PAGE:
Voices of Liberation: Get to know the Trust Your Moves queer community choir - WXPN
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Everybody sings. It’s one of those few universals that unites literally everyone around the world. We sing because it’s fun. We sing because it’s comforting. We sing because when it comes down to it it’s downright pleasurable and awesome to scream along to your favorite track. Sure, maybe nobody heard you belting out the chorus to that Taylor Swift song in the car this morning, but the best thing is that nobody needed to hear that but you. Even if your own voice isn’t the best, it’s still very much your own.

Trust Your Moves is all about that feeling. The West Philly-based chorus was formed two years ago to be, as their website states, “a queer community singing group devoted to performing new work by Philadelphians.” While choral music is historically gendered – even if it’s not exclusively a ‘men’s choir’ or a ‘women’s choir’ the internal structure is oftentimes broken down by gender – Trust Your Moves uses gender neutral language to describe voices, classifying singers by high and low parts.

“In terms of language and how our group is organized, the idea of gender liberation and a gender-liberated singing space is at the core of what we’re doing,” founder and musical director Emily Bate told The Key. “Having a lot of trans and non-binary friends, I was just really aware that there wasn’t a really good alternative if people wanted to sing in a choir but didn’t feel comfortable in like a super gendered space, or even in a space where it might be okay to be trans or non-binary but not, like, center to the project.”

Trust Your Moves | photo by Yoni Kroll for WXPN

At its core the choir is inherently a queer organization. “We’re called a queer community chorus and that’s central to the values of this project and who’s making decisions, who’s getting paid [for their work and music], whose voices are being represented in the music we perform,” she explained. “It’s also like expansively queer in that the membership is a real range of identities. It’s a queer-centered space in that anyone who needs to be there can access it.”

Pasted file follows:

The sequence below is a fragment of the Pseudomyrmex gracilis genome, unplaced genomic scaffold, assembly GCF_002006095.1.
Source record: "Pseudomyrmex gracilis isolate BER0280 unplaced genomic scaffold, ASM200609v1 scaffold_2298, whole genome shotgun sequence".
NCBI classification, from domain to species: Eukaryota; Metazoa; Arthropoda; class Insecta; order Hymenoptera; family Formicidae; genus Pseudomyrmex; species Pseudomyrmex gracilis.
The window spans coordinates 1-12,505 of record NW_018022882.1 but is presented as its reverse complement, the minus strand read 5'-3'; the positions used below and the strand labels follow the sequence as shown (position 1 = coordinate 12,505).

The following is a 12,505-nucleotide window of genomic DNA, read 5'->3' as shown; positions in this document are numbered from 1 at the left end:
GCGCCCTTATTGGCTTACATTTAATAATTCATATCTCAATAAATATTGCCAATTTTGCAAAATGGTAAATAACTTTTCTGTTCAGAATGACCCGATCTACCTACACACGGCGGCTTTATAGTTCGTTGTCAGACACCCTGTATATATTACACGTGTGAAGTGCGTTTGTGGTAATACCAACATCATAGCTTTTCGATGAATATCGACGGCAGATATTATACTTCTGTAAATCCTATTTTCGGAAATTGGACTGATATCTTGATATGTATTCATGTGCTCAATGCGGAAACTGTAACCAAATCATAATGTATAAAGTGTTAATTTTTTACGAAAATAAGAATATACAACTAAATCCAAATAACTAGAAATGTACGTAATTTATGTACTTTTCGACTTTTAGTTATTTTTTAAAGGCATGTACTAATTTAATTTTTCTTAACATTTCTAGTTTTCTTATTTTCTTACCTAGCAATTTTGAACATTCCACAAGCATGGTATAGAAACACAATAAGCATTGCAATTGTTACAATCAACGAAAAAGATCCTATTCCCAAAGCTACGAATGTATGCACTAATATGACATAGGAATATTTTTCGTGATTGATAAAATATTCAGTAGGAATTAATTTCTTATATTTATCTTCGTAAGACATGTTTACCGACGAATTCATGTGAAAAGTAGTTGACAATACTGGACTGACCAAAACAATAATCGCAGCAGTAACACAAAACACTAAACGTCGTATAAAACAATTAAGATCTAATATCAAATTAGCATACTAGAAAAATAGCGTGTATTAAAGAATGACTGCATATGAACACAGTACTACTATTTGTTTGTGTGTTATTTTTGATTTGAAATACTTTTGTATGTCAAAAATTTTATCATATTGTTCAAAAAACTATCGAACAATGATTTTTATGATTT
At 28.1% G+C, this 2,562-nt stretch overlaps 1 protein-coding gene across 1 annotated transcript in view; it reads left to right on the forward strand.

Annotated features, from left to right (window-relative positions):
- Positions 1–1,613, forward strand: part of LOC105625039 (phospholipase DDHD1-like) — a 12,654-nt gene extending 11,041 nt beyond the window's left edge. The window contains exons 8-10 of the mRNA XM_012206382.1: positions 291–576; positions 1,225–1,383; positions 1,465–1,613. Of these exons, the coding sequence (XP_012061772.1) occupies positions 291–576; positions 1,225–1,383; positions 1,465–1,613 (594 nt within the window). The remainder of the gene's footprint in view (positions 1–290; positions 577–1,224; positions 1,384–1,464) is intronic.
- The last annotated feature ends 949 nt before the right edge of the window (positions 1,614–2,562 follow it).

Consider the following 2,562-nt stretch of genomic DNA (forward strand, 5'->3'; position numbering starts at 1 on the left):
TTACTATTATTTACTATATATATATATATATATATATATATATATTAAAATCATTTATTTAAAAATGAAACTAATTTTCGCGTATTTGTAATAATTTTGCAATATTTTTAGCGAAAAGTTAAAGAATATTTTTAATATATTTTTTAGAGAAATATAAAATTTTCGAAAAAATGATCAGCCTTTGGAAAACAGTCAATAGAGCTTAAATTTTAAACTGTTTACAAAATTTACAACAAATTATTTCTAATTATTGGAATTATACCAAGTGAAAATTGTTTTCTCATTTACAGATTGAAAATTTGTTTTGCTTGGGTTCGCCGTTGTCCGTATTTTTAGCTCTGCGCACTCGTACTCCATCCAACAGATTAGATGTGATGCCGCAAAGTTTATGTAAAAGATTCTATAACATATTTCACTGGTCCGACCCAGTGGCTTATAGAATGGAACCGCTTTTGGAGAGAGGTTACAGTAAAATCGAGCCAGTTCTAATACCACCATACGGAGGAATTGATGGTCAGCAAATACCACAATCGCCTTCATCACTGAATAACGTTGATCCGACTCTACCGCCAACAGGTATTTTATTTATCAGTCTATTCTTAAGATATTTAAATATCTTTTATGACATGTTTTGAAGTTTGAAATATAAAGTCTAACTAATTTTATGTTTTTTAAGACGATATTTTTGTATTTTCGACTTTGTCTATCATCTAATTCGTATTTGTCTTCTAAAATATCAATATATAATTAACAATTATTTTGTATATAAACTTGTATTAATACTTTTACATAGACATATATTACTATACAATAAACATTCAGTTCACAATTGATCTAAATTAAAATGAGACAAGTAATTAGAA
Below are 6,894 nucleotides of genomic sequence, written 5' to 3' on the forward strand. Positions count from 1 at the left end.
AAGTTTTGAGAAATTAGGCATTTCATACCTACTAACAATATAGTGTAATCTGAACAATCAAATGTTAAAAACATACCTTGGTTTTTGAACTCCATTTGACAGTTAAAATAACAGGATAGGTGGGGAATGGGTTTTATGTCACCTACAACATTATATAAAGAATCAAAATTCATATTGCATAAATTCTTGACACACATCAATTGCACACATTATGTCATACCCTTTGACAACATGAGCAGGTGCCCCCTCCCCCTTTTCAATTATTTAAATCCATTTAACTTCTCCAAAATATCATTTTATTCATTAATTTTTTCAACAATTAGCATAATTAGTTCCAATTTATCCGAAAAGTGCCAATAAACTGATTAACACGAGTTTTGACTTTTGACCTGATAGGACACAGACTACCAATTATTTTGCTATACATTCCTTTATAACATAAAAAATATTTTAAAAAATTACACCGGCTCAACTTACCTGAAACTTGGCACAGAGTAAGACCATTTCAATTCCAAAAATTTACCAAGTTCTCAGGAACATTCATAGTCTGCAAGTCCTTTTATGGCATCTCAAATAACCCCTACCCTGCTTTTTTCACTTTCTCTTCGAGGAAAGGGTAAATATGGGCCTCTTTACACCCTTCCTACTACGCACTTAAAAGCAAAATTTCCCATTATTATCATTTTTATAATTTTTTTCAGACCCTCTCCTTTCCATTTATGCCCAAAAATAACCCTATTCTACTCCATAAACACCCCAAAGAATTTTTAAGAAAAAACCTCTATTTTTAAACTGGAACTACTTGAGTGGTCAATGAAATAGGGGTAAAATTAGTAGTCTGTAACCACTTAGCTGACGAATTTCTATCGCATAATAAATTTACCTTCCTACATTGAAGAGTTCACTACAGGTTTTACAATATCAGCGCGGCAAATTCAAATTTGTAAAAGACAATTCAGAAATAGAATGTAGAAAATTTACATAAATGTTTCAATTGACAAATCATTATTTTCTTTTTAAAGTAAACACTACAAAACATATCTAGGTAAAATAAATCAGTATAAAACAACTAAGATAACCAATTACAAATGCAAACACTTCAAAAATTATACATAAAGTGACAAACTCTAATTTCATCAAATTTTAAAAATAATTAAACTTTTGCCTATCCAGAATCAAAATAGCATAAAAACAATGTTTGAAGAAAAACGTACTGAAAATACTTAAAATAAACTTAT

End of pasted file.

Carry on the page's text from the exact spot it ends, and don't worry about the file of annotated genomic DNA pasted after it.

There is an emphasis on meeting singers where they’re at, regardless of musical ability or experience. There are no tryouts or auditions to join, anyone who wants to can be a part of the choir. That’s something that has made Trust Your Moves “truly for everyone who needed to be there,” according to Bate. It is also quite unique: out of all the secular choirs in the city it seems like Trust Your Moves and the Philadelphia Women’s Slavic Ensemble are some of the only ones that don’t require members to audition.

“It turned into a space that people are really coming to for healing reasons,” Bate told The Key. According to her, that includes those who have been told they can’t sing or have the perception that “they’re not allowed to or shouldn’t sing.” As she put it: “The really common thing that I hear all the time is ‘you don’t want to hear me sing’ or ‘nobody wants to hear me sing.’ I hear it so often that it’s actually a pretty powerful current of the way we’re conceptualizing a general cultural trend around how art should be made by experts and everyone who’s not already good at it should just buy it.”

Because of all that, Trust Your Moves has become more than just a choir. That was clear at their winter recital where more than 60 singers performed to a packed house both nights at the Calvary Church in West Philly. This is very much a community, audience included.

Trust Your Moves | photo by Yoni Kroll for WXPN

That’s something that’s inherent to choral music, according to Bate. “The physical experience of singing with people, that affects us on a physiological level,” she said. Add in the sheer number of people who fit into the main room at Calvary and you have what she described as feeling, “very magical, like a little alternate dimension when we rehearse and definitely when we’re performing and we add in that other three hundred bodies into the mix.”

Bate has been involved in choral singing all of her life. “I love the scale of it, how big it feels,” she said. “It’s so opposite of most of our familiar musical experiences in life.” While at traditional choral performances the audience is not usually asked to sing along, at Trust Your Moves recitals participation is encouraged. According to Bate, “We always sing with the whole audience at every concert. I think the experience of [sharing in] the electricity of a bunch of people taking real risks to be up there on stage and doing it makes it such an enjoyable audience to be in. It feels real alive.”